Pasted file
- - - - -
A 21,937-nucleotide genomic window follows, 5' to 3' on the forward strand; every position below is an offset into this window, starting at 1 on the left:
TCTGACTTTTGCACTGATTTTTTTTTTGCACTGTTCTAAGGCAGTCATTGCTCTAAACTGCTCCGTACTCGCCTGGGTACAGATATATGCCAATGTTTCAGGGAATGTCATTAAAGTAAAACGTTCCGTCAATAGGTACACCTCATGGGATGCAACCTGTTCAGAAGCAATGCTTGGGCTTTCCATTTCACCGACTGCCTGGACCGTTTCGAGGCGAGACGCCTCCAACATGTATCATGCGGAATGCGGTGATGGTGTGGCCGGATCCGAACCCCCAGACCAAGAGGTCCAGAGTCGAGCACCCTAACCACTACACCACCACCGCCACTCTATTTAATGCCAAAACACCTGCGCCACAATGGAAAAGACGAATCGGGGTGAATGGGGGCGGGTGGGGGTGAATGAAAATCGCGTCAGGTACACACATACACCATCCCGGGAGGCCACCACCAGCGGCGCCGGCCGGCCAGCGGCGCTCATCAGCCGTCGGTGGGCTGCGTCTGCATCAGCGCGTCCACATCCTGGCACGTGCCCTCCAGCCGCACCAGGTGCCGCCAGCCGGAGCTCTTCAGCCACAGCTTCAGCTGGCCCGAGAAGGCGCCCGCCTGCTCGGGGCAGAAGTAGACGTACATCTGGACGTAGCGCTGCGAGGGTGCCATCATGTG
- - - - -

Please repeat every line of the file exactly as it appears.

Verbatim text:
A 21,937-nucleotide genomic window follows, 5' to 3' on the forward strand; every position below is an offset into this window, starting at 1 on the left:
TCTGACTTTTGCACTGATTTTTTTTTTGCACTGTTCTAAGGCAGTCATTGCTCTAAACTGCTCCGTACTCGCCTGGGTACAGATATATGCCAATGTTTCAGGGAATGTCATTAAAGTAAAACGTTCCGTCAATAGGTACACCTCATGGGATGCAACCTGTTCAGAAGCAATGCTTGGGCTTTCCATTTCACCGACTGCCTGGACCGTTTCGAGGCGAGACGCCTCCAACATGTATCATGCGGAATGCGGTGATGGTGTGGCCGGATCCGAACCCCCAGACCAAGAGGTCCAGAGTCGAGCACCCTAACCACTACACCACCACCGCCACTCTATTTAATGCCAAAACACCTGCGCCACAATGGAAAAGACGAATCGGGGTGAATGGGGGCGGGTGGGGGTGAATGAAAATCGCGTCAGGTACACACATACACCATCCCGGGAGGCCACCACCAGCGGCGCCGGCCGGCCAGCGGCGCTCATCAGCCGTCGGTGGGCTGCGTCTGCATCAGCGCGTCCACATCCTGGCACGTGCCCTCCAGCCGCACCAGGTGCCGCCAGCCGGAGCTCTTCAGCCACAGCTTCAGCTGGCCCGAGAAGGCGCCCGCCTGCTCGGGGCAGAAGTAGACGTACATCTGGACGTAGCGCTGCGAGGGTGCCATCATGTG